The other possibility is that the addresses are stored on a machine that has been compromised. I have been submitting to VirusTotal some of the malware from links I'm spammed with. If 50% of the antivirus programs detect a malware program, that's considered pretty good. I submitted two yesterday: one was detected by nine of 32 programs, the other by only six, and it wasn't just the free antivirus programs that were missing them. The malware was from sites that the antivirus folks can find just as easily as I can, but the fully updated programs still can't detect it.
The point is, malware is constantly changing and there is a delay between when a new variant arises and when it can be added to updates of AV programs. You can have a fully updated antivirus program and still get infected, and once infected, malware programs may download their own updates to continue to avoid detection. Some load themselves early enough in the Windows boot sequence that basic antivirus programs don't see them at all (rootkits). So angiev does need to consider the possibility even if she has been a responsible user. And if the information is stored on a computer not under her control, such as her website server, there are even more possibilities for mischief.
For your own computer, you can get free help with a full evaluation of your systems at Castlecops, starting at http://wiki.castlecops.com/MRP . Once that basic cleaning procedure is completed, if there is still any problem, specially trained volunteers will help on the forum, also for free.
What is McAfee's methodology for testing? Their 'detailed analysis' indicates that,
"We typed our e-mail address into the forms we encountered while surfing crye-leike.com's web site. Since then, we've been receiving an average of 5 e-mails a week, with an average SpamAssassin score of 12."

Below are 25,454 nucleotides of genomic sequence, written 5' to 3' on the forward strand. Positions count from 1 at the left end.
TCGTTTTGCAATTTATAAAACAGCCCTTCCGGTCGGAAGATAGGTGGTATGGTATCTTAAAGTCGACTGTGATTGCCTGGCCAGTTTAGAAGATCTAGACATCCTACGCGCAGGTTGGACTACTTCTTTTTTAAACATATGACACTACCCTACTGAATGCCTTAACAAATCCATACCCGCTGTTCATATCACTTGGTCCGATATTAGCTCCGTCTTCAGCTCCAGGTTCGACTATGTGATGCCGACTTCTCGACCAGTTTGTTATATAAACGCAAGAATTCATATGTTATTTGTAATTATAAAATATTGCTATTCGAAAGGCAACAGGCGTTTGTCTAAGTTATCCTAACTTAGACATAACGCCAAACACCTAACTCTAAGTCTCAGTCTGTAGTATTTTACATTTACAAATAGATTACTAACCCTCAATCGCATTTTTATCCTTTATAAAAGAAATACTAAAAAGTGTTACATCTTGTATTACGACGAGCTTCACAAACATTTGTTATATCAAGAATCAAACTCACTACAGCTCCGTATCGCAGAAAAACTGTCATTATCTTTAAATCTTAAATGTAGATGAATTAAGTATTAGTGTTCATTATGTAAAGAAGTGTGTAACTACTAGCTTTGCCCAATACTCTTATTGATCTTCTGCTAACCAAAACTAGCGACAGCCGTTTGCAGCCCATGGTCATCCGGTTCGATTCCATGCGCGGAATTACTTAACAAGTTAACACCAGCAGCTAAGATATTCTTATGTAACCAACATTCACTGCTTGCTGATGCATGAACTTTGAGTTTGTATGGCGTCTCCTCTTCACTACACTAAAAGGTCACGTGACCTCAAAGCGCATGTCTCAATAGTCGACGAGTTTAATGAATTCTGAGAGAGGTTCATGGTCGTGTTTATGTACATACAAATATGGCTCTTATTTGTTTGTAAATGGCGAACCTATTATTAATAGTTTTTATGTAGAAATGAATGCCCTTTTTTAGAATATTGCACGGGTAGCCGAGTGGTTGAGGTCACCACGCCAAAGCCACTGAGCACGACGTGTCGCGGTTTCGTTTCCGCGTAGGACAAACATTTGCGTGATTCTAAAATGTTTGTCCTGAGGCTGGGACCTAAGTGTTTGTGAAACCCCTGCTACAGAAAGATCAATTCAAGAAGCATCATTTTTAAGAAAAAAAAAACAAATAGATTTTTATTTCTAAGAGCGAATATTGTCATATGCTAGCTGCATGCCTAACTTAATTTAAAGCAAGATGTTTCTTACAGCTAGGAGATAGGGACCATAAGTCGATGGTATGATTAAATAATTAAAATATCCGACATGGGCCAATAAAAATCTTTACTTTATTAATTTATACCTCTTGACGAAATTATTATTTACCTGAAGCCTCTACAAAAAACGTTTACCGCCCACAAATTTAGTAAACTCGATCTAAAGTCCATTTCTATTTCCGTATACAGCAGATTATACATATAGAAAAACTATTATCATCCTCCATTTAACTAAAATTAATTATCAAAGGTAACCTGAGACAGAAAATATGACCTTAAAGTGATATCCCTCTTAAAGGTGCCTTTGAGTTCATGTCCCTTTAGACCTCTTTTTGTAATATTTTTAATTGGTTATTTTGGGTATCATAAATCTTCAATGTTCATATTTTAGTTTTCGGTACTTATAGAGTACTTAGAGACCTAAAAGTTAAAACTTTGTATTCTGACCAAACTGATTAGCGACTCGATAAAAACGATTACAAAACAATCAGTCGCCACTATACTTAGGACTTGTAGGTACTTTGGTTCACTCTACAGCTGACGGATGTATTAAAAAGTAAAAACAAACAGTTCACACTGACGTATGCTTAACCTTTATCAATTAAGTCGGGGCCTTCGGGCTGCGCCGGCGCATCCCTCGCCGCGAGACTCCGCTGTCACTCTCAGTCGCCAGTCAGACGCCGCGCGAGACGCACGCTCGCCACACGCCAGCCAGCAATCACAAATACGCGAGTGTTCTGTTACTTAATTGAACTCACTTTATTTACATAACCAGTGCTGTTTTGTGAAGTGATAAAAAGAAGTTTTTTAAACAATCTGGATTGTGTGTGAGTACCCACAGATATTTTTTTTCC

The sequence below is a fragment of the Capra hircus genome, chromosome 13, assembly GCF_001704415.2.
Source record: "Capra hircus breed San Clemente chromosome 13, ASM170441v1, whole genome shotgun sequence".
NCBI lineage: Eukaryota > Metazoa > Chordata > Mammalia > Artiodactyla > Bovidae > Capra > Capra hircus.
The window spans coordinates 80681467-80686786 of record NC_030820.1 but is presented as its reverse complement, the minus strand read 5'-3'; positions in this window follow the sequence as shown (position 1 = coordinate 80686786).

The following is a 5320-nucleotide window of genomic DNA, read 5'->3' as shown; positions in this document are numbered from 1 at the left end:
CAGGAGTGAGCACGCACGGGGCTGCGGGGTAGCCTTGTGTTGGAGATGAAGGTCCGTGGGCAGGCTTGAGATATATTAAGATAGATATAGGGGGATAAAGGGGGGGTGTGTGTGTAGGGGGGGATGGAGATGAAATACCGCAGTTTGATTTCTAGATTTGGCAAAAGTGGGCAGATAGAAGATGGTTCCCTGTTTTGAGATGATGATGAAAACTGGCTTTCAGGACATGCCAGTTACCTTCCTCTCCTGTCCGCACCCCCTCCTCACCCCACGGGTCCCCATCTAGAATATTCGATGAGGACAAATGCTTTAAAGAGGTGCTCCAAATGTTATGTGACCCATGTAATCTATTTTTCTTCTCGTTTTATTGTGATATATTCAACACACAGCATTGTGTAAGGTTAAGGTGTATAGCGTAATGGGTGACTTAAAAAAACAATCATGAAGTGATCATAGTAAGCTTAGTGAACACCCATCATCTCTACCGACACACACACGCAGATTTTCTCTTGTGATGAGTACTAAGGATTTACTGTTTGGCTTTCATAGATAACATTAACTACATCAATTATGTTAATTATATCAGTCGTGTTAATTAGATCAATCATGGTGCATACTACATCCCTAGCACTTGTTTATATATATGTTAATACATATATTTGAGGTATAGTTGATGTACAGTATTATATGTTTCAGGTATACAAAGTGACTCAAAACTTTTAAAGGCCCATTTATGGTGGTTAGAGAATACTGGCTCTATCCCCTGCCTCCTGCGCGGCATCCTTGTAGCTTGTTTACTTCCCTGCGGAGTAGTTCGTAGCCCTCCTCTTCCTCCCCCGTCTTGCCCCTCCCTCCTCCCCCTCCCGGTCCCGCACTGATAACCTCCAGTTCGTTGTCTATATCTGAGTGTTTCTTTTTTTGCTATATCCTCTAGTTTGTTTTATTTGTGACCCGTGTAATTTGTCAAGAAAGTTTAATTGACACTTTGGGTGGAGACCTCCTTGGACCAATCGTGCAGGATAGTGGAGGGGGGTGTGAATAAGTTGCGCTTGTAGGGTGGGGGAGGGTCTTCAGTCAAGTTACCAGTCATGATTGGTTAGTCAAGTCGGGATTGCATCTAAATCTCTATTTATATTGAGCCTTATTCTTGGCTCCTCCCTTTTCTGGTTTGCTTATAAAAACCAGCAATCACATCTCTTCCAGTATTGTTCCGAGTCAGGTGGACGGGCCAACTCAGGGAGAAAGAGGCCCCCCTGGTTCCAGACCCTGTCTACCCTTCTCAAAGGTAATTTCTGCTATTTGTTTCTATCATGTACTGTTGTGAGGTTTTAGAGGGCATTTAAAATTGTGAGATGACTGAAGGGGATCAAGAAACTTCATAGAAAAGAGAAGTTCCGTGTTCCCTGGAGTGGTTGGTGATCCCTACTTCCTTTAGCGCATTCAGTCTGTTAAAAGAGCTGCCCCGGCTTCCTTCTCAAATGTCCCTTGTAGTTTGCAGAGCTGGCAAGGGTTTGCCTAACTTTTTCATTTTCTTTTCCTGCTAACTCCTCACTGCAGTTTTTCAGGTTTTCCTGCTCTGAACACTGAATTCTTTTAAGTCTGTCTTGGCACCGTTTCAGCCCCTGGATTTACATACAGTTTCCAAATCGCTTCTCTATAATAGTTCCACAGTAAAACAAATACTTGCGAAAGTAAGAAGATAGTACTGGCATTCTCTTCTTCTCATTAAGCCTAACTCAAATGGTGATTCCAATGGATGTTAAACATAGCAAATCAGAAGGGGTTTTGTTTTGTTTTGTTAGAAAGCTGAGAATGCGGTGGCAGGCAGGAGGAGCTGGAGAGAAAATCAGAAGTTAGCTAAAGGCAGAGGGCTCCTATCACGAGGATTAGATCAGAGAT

This to me sounds like there may be a person sitting behind a desk and actually manually going out and 'testing' sites. There are all types of room for error here. If McAfee wants to be the authority on this, they should have reproducible, automated testing. They should also be more transparent with how the testing is carried out and what the re-testing process is etc. They should also have at the ---minimum--- basic support... such as responding to email, taking phone calls etc.
Sounds like this whole program was just slapped together. Little thought given to accuracy of the results and how such a product would be supported. Better to just be able to say they have it.
On the thought that the computer possibly being comprimised, the machines that have this data are directly under our control and there is no indication that the machines have been comprimised.
When we email customers who contact the company through the web site... we do not use blind cc, we do not put all the email addresses in visible headers either. We send individual correspondence to each person as necessary to help them with their transaction. The scenarios of someone seeing another's email address in the to field etc would not apply.
I maintain that McAfee has made an error of some type. If they are going to give a site a 'bad reputation' with a big red warning sign, they need to produce a program with more legitimacy - proven results - methods for correction - and support.
It is absolutely wrong what McAfee is doing to damage reputations of web sites with total abandon and disregard.